Microsoft allegations confront DSIRF with distributing spyware under the Subzero name. State security is now investigating in this regard.
According to a Microsoft blog post published on Wednesday, the Austrian company DSIRF, based in Vienna, would Zero -Day exploits to compromise a number of organizations in Europe and Central America. The Subzero spyware used for this is said to be able to access confidential information such as passwords or login information. As a result, Microsoft accuses the manufacturer of state Trojans of being involved in attacks on law firms, banks and management consultants in Great Britain, Austria and Panama. The state security has now turned on to investigate the allegations. This was reported by the online magazine Futurzone.
Members of the Microsoft Threat Intelligence Center (MSTIC) noted that subzero malware infections were spread through a variety of methods, including exploiting the then zero-days of Windows and Adobe Reader. This assumes that the attackers knew about the vulnerabilities beforehand.
Microsoft threw DSIRF specifically intends to act as a PSOA. PSOA stands for Private State Offensive Actor. This includes privately organized companies that develop and sell cyber weapons in the form of hacking-as-a-service packages for state clients, providing malware for their activities.
According to its website, DSIRF provides penetration testing, as well as “contract-related information retrieval, forensics, and human intelligence (HUMINT) and open source intelligence (OSINT) services to multinational companies in technology, retail, energy and finance”.
Subzero malware uses zero-day exploits
According to Microsoft, DSIRF is a threat actor that performs “limited and targeted attacks” against companies running Windows and Adobe Zero-day vulnerabilities and malware known as “Subzero”. One of the zero days is CVE-2022-22047, a vulnerability affecting the Windows Client Server Runtime subsystem that was fixed as part of this month’s Patchday. Microsoft is pursuing DSIRF under the name “KNOTWEED”.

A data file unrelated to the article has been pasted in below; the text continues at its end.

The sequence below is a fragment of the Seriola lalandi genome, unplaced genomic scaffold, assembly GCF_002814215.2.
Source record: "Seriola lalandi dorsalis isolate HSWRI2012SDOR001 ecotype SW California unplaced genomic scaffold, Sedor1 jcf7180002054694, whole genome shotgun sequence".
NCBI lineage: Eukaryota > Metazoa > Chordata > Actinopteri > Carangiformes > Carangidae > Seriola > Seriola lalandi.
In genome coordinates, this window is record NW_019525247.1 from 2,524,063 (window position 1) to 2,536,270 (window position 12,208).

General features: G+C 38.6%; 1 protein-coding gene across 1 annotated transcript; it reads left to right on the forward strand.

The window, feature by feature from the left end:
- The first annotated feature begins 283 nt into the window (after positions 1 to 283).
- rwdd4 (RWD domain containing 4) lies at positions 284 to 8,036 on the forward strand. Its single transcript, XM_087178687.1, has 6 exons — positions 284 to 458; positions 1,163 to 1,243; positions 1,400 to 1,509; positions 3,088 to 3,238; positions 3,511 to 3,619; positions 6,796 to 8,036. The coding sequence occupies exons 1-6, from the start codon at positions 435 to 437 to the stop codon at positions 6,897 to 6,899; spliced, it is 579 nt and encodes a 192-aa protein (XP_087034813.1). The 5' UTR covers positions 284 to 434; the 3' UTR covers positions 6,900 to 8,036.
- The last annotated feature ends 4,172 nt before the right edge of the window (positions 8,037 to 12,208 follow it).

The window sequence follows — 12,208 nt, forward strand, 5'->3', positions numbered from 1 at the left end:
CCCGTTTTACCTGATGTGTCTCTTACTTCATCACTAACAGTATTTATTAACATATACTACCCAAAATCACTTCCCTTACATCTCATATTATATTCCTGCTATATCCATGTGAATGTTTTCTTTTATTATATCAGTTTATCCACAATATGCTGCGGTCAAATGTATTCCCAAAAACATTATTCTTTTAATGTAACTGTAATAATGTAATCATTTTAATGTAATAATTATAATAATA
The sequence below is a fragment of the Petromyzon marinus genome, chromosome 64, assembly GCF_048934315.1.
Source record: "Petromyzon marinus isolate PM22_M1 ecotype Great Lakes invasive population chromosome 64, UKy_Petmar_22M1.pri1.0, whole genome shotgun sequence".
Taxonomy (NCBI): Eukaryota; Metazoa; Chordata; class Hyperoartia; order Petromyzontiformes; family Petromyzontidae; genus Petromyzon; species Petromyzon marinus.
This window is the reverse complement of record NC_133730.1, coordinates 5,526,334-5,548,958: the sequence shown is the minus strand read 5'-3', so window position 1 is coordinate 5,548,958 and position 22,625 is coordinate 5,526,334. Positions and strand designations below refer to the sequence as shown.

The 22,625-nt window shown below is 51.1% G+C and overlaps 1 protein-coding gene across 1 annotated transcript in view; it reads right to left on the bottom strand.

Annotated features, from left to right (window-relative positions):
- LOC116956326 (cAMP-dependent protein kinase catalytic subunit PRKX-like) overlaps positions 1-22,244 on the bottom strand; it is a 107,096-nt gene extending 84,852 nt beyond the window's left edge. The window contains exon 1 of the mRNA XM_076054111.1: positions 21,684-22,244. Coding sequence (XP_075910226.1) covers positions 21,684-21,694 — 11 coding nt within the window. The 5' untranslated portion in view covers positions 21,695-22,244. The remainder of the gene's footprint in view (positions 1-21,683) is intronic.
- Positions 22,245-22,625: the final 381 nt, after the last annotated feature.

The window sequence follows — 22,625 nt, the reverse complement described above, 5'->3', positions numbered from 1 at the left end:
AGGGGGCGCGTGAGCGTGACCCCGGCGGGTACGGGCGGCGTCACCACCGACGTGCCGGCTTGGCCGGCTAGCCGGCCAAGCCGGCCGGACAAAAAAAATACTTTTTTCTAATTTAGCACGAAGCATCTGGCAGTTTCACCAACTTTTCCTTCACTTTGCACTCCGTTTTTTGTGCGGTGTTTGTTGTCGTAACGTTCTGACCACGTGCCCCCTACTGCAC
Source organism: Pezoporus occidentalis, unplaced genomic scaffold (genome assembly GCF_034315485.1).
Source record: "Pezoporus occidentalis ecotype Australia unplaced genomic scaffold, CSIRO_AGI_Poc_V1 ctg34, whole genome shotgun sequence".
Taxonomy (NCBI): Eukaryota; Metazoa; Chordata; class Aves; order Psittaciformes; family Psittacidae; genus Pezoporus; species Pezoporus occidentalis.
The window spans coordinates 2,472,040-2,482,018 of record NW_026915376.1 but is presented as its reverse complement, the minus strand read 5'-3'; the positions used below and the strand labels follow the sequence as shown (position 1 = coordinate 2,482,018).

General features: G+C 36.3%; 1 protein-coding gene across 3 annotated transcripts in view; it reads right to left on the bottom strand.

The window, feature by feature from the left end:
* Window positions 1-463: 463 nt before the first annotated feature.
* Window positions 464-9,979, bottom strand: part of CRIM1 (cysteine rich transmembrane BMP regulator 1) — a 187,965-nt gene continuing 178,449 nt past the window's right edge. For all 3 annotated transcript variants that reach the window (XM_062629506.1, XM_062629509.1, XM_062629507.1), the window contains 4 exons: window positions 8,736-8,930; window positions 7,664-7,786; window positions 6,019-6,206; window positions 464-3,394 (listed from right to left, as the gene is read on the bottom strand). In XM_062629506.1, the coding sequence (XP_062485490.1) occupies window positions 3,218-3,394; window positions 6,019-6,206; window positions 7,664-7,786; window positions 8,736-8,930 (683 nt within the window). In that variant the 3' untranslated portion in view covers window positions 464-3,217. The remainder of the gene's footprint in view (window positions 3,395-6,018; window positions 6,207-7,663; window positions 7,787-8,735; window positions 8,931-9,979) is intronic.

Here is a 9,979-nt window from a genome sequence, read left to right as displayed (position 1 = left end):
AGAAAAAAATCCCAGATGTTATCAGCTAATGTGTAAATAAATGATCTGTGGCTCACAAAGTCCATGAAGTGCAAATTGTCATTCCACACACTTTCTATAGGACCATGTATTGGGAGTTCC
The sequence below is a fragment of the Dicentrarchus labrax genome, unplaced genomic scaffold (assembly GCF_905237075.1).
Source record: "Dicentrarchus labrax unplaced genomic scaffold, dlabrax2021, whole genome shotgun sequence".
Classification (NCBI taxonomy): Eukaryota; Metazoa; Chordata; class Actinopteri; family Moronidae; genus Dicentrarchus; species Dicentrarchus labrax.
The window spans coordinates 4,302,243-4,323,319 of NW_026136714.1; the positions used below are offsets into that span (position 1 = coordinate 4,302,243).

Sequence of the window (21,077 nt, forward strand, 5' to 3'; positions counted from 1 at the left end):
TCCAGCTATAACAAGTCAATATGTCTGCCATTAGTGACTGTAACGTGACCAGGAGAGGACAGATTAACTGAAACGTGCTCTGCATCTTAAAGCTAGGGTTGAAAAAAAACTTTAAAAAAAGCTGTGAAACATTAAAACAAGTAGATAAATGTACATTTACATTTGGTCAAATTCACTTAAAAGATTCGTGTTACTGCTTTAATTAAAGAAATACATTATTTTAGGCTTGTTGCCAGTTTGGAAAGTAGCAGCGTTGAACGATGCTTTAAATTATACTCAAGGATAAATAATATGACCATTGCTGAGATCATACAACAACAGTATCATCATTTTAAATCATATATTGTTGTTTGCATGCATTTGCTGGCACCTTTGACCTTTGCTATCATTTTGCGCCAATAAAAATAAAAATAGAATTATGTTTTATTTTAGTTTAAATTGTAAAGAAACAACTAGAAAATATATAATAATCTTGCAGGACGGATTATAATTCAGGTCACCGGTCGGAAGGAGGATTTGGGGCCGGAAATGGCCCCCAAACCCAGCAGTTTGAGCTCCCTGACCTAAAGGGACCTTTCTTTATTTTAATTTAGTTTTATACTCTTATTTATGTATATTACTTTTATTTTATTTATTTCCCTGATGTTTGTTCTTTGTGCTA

PSOAs, according to the tech giant, are “Cyber Mercenaries” who sell hacking tools or services as part of their business model. Often, these organizations either provide access through end-to-end hacking tools, or the PSOA conducts the offensive hacking operations itself. A prominent example of a PSOA is the notorious Israeli spyware provider NSO Group.
DSIRF relies on a combination of two models
“Based on observed attacks and news reports, MSTIC believes KNOTWEED may mix these models. On the one hand, they sell the Subzero malware to third parties. On the other hand, it has also been observed in some attacks. These used KNOTWEED-associated infrastructure, suggesting a more direct involvement”, according to Microsoft’s blog post.
The Microsoft Threat Intelligence Center (MSTIC) tracked the Subzero activities between 2021 and 2022. It found at least one case where a Subzero victim “did not commission red teaming or penetration testing and confirmed that it was unauthorized, malicious activity”.
Microsoft stated that there were “multiple connections” between DSIRF and the zero-day exploits and the Subzero malware:
“This includes the command and control infrastructure that uses the malware and is directly connected to DSIRF, a DSIRF-associated GitHub account associated with an attack. Also a code signing certificate issued to DSIRF used to sign an exploit. Also other open source news reports attributing Subzero DSIRF.”
To Futurezone, the DSIRF management pointed out that they Subzero “exclusively for official use in EU countries”. In the statement, the company stressed that “It is not offered, sold or made available for use commercially”. One resists “with all determination against the impression of having misused Subzero software”.
For clarification I have that company commissioned an independent expert. This should examine the questions raised by the Microsoft security team. “Furthermore, DSIRF has initiated an internal investigation into Subzero-related operations”.
As Futurzone further informed, so stated the Ministry of the Interior on Friday at the request of the APA:
” the Directorate of State Security and Intelligence Service (DSN) check the allegations, but so far there is no evidence of the use of spyware from the company”.